Archive for the ‘Wild Edibles’ Category

summer hare

Though tame rabbits might prefer carrots, the wild ones in my yard leave the wild carrots alone.  Instead, these snowshoe hares prefer eating dandelions and plantains throughout the spring and summer months.

hareAlthough there is a great diversity of plants for the hares to choose from, they repeatedly eat the same ‘weeds.’  During the winter months, I often see them sitting up on their back legs eating from the low branches of young balsam fir trees.

One of the plants that I’ve never seen the rabbits eat is the Queen Anne’s Lace, also known as wild carrot.  This plant is in the same Parsley family (Umbelliferae) as the carrots whose orange colored roots we eat.  The plants in this family have compound umbels, tiny umbrella-shaped clusters radiating from a central point.  Their flower stalks are usually hollow.

queen annes lace

There is such variety among wild carrot plants that it’s very difficult to tell the difference between them.  The Daucus carota growing in my yard, shown above, has elongated green stalks covered with fine hairs, while the marsh growing species shown below, which I’ve yet been able to identify, has reddish stalks.  Their leaves are also different, but since the flowers are so similar, it might be easy to mistake one type for the other, especially if they’re not growing side by side.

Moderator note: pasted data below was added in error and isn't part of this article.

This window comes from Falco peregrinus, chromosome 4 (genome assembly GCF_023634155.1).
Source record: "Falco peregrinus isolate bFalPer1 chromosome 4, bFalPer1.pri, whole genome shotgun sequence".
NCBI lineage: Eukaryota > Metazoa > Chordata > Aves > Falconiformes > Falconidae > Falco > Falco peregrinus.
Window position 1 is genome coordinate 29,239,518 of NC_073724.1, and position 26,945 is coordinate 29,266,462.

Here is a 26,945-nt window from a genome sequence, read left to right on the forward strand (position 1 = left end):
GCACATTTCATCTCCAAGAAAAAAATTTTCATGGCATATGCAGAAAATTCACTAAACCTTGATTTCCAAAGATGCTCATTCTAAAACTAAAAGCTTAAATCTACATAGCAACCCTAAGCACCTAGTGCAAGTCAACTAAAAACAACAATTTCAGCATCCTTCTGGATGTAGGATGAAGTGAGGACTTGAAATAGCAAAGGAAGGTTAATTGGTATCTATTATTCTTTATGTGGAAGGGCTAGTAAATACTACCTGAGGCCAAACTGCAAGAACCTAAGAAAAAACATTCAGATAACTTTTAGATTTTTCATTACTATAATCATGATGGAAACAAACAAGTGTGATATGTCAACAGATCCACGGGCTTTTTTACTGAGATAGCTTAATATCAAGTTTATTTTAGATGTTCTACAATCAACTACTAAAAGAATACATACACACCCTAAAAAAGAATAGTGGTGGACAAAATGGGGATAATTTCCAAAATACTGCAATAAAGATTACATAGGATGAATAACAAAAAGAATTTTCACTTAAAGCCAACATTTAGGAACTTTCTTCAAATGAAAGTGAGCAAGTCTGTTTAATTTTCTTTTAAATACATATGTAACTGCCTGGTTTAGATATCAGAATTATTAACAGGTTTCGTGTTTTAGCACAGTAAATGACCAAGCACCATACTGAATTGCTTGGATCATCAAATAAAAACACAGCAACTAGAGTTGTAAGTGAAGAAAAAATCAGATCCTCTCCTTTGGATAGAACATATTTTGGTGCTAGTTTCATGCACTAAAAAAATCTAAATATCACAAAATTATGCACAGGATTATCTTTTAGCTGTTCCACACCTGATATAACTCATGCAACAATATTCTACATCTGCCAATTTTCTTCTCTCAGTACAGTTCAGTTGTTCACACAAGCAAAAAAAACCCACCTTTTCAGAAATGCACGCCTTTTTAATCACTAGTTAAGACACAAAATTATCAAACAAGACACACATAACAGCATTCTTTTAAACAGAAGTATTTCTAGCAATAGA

marsh carrots

Discerning one species from another becomes even more difficult when plants are found growing in the wild intermingled with other varieties, as shown below.  Water hemlock, which also has similar flowers, is the most poisonous plant in North America.  It’s so toxic that children have died just from drinking liquids through the plant’s hollow stalks.  Although some of the species in this family are edible, such as wild fennel, I don’t think I’d be brave enough to eat any of them. Dandelions and plantains seem like a safer choice and come highly recommended by the local rabbits.

wild carrots in marsh

For more information on snowshoe hares see The Hare Whisperer and The Advantages of Being Harebrained.

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salt marsh just before dawn

It’s just before dawn in the salt marsh and the tide is low.  Herons and sandpipers are already busy looking for breakfast.  Several seagulls fly by with crabs in their beaks.  Birds aren’t the only creatures looking for food at this hour.  Motor boats can be heard in the distance.  The clammers are out, their silhouettes barely discernible in several spots in the marsh.

clam digger

Considering the large number of people out in the marsh digging for clams at a time when most would rather be in bed, the effort must have its rewards.  The work is back-breaking and the mosquitoes are a nuisance.  A young clammer was diligently at work with his short pitchfork when I photographed him.  He said the pay was good for skilled diggers, but he didn’t consider himself a very good one.


Illustration of Happy Clams by Sydney Smith ~ Ecology Action Centre